A Jew is also able to engage in “earth” matters, for it is G‑d’s will that He have a dwelling place specifically in this corporeal world — through a Jew’s service with worldly matters. It is knowledge of this (that G‑d rejoices in a Jew’s service in “earth” matters) that produces great joy in a Jew — greater even than the joy of Shemini Atzeres and Simchas Torah.

May it be G‑d’s will that all Jews utilize the powers granted on this Shabbos, with which strength they go confidently on their way in their service in worldly matters.


3. This year, Shabbos Bereishis is the 24th of Tishrei, of which date Scripture relates the following (Nechemiah 9:1-2): “On the twenty-fourth of this month (Tishrei), the children of Israel were assembled with fasting and with sackcloth, and with earth upon them. And the seed of Israel separated themselves from all foreigners, and they stood and confessed their sins and the transgressions of their fathers.” In other words, the 24th of Tishrei was set as a fast day for their sin in taking non-Jewish wives.

This is associated with the present day tragedy of “Mihu Yehudi” — “Who is a Jew,” a problem that is associated with intermarriage and all the evil which results from it.

But there is a cardinal difference between today and the situation then. In those days, there was absolutely no doubt as to whether the situation should be corrected, and if so, when — immediately, or to defer its resolution to another time. Everyone knew the situation had to be corrected immediately, and, moreover, “the children of Israel were assembled with fasting and with sackcloth” in order to confess their sin. In other words, in addition to correcting the situation, they also fasted that they allowed such a situation to develop. Today, however, the tragedy of “Mihu Yehudi” has been present for thirteen years — and no one cares or protests!

Besides the intermarriages which result from “Mihu Yehudi,” there is another grave matter involved. The Law of Return states that a Jew is one who is born of a Jewish mother or is converted. At the time this law was adopted, debate was held whether to add that the conversion must be “according to halachah (Jewish Law).” In the end, these words were deliberately omitted. Thus, the “Law of Return,” which is directly and intentionally opposed to the halachah, is an extremely grave instance of Chilul Hashem (desecration of G‑d’s Name)! It is the only law (among other anti-religious laws), which directly opposes the halachah. Other matters undoubtedly need correction — e.g. autopsies, Jewish education — but “Mihu Yehudi” is associated with Chilul Hashem, a matter of the highest magnitude as the Talmud notes (Yoma 86a).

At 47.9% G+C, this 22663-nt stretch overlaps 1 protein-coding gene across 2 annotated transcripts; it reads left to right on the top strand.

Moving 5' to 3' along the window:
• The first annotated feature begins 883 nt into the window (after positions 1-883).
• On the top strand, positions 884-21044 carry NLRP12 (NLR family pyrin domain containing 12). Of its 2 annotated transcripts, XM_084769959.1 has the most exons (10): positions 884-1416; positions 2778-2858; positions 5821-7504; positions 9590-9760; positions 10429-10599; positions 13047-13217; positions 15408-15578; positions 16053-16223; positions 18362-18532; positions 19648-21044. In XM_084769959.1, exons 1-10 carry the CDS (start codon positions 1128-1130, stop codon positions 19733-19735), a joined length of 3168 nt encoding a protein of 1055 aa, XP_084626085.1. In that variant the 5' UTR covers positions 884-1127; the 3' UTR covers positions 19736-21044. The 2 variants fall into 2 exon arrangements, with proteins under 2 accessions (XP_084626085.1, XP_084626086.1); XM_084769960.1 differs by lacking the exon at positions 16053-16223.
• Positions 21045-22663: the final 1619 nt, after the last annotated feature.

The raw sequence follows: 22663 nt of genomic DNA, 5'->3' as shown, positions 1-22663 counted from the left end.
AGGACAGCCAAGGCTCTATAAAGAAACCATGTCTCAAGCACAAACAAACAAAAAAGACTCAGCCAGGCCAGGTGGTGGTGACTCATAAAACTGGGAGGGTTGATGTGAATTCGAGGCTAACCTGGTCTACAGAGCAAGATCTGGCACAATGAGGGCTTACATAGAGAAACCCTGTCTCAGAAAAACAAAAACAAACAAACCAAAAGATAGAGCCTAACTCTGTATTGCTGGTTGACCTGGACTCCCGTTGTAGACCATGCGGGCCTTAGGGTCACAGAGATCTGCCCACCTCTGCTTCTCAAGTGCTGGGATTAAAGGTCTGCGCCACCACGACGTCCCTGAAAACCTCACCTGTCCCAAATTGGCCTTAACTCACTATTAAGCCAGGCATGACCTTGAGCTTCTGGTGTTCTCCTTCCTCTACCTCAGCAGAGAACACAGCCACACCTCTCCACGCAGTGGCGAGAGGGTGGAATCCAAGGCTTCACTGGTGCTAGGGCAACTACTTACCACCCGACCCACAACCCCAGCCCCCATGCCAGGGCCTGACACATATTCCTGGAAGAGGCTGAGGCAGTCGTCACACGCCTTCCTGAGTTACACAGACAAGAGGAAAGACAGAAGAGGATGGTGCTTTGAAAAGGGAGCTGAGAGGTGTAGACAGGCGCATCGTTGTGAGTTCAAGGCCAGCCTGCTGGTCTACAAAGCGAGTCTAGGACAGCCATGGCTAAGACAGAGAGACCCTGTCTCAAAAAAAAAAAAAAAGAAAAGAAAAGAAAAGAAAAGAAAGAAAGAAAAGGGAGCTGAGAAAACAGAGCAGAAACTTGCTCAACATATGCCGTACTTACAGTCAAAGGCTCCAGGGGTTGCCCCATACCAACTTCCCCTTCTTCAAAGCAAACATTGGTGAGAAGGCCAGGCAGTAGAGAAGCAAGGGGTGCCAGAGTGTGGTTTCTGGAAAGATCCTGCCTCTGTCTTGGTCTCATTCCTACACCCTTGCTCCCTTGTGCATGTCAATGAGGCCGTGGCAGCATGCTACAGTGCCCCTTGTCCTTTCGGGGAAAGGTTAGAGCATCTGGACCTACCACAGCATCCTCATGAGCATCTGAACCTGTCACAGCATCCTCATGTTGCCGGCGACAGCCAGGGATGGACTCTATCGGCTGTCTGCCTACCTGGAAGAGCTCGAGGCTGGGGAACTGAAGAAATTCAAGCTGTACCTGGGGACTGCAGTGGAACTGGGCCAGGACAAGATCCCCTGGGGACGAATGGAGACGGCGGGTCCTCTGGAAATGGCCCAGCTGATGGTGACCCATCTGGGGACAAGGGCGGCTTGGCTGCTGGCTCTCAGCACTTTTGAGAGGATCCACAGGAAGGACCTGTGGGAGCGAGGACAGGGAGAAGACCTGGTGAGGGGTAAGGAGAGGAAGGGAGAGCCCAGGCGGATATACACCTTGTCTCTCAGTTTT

Because it is a matter of Chilul Hashem, its amendment cannot be postponed even for a moment. Even if an honest resolution is made to amend it later — a Chilul Hashem exists every moment the law exists.

Some people claim that it isn’t so terrible if the amendment of the law is postponed for a while, for in the interim, much monies are gained to support Yeshivos. A clear lesson in answer to this may be derived from the story of Chanah and her seven sons. Antiochus, evil monarch of Greek Syria, killed six of Chanah’s sons because they refused to bow down to an idol. He suggested to the seventh son that he need not really bow down to the idol, but instead, bend down to pick up a ring which the monarch dropped in front of the idol — and it would only appear that he was bowing to the idol. He threatened death if the son did not acquiesce.

It would seem there is sound logic to follow the king’s directive. The king was quite ready and able to carry out his threat; he had already killed the other six sons. Why should another Jew be killed? Picking up the ring, although giving the appearance of idol worship, was not really idolatry, for the son did not intend to bow to the idol. The son would thereby remain alive, and his mother could then bring him up to be a great sage.

Moreover, at that time, Mattisyahu was warring against the Greeks and it was possible that he would be victorious in a few months time. Chanah could have tried to postpone the decision for a time, and perhaps by then, Mattisyahu would have been victorious, and the whole dilemma resolved. At the very least, Chanah, the mother, should not have preferred her opinion. She should have remained silent and let her son decide. Yet, not only did she not instruct her son to bend down and pick up the ring, and not only did she postpone the decision — she spoke earnestly to him, and inspired him to sacrifice his life for the sake of sanctifying G‑d’s Name (Kiddush Hashem)!